Cardiology is specialized and complicated - I'm not a doctor, so I can't say.PO wrote: ↑Mon May 30, 2022 3:06 pmIsn't the 'prediction capability' of a stress ECG quite limited / meaningless?Iceberg wrote: ↑Wed May 18, 2022 2:15 pmI actually agree with having a class 1 for IF. I have a CPL so have to do it anyway, but nonetheless my AME actually offers to do a free stress ECG after the resting one which I always take. I am past 60, so that ups the medical risks....
I fly single pilot IFR fairly regularly - so I want to be extra sure that I won't leave my pax in a totally impossible situation due to a medical event.
My usual pax will have trouble getting my twin down safely in perfect VMC anyway, but in IMC - I don't even want to think about it....
Ref e.g. https://cardiosound.com/stress-tests#:~ ... %20(3%2C4).A screening test is a test we do when someone is having no symptoms. We do screening to find out who is at risk. Stress tests were not designed for screening to find someone at risk for heart attack, and are not recommended for that purpose (1).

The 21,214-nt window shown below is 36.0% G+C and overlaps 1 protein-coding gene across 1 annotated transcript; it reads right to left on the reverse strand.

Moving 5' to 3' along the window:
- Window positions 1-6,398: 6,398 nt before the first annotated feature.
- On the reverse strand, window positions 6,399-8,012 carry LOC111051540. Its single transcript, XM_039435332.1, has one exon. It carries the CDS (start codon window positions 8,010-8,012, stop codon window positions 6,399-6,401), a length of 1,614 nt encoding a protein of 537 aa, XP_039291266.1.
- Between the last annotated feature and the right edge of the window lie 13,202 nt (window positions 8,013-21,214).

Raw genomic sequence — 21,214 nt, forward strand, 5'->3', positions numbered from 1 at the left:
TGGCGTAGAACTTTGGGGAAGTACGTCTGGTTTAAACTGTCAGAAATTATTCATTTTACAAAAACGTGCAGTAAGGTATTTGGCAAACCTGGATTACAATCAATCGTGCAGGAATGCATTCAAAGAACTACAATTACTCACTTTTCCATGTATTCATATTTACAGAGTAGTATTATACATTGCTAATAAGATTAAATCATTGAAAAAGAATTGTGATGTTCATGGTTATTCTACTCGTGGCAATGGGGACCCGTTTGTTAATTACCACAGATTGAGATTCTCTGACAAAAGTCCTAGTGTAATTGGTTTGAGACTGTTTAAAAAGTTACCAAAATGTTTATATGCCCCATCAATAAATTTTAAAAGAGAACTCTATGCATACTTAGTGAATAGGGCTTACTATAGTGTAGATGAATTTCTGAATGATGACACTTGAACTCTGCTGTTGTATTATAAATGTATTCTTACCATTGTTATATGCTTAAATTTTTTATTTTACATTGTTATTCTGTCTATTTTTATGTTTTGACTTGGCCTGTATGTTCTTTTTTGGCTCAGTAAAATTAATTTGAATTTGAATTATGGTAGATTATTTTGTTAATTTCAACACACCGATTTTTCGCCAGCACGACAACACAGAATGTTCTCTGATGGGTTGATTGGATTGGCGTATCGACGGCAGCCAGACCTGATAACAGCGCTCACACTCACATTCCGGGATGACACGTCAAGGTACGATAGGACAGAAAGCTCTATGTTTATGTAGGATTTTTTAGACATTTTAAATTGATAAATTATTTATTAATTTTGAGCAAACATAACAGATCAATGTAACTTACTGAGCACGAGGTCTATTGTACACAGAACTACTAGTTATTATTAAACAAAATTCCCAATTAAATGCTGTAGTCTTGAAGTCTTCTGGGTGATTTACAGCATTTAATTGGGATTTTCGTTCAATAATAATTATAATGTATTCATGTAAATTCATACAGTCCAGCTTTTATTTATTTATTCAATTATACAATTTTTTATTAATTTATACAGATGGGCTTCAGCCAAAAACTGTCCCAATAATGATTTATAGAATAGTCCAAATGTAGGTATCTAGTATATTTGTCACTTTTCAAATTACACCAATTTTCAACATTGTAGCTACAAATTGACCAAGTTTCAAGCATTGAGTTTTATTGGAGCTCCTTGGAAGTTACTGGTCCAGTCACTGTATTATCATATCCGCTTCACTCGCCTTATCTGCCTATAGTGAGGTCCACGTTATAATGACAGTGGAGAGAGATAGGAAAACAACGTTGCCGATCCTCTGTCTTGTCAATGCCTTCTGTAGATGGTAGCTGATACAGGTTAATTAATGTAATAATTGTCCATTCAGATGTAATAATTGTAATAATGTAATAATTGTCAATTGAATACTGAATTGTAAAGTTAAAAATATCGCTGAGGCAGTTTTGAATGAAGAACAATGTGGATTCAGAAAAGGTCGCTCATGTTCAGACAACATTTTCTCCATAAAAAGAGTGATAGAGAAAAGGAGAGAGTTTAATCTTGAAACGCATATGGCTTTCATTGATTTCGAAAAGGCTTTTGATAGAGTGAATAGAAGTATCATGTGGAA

A STRESS TEST CAN NEVER PREDICT WHO'S AT RISK FOR HEART ATTACKS.
Because most heart attacks (86%) occur in blockages that are not severely narrowed, most heart attack victims would pass their stress test the day before the heart attack (3,4).
Passing a stress test does not mean that your risk for heart attack is low. It only means you don't need a stent or bypass surgery (5).
Half of men and about 2/3 of women who die suddenly from heart disease had no previous symptoms (6).
From the little I know:
It is not only about heart attacks - arrhythmias will show up on an ECG - they can cause death.
Also QT prolongation, see: https://www.medicalnewstoday.com/articl ... 0in%20life.
QT refers to points on the ECG graph - I knew someone that died as a result of this.
My AME mentioned a patient who's ECG was fine at rest but went haywire when stressed. He felt it was useful to do for someone of my age.
I have no problem with it - if it points out an issue early - why not?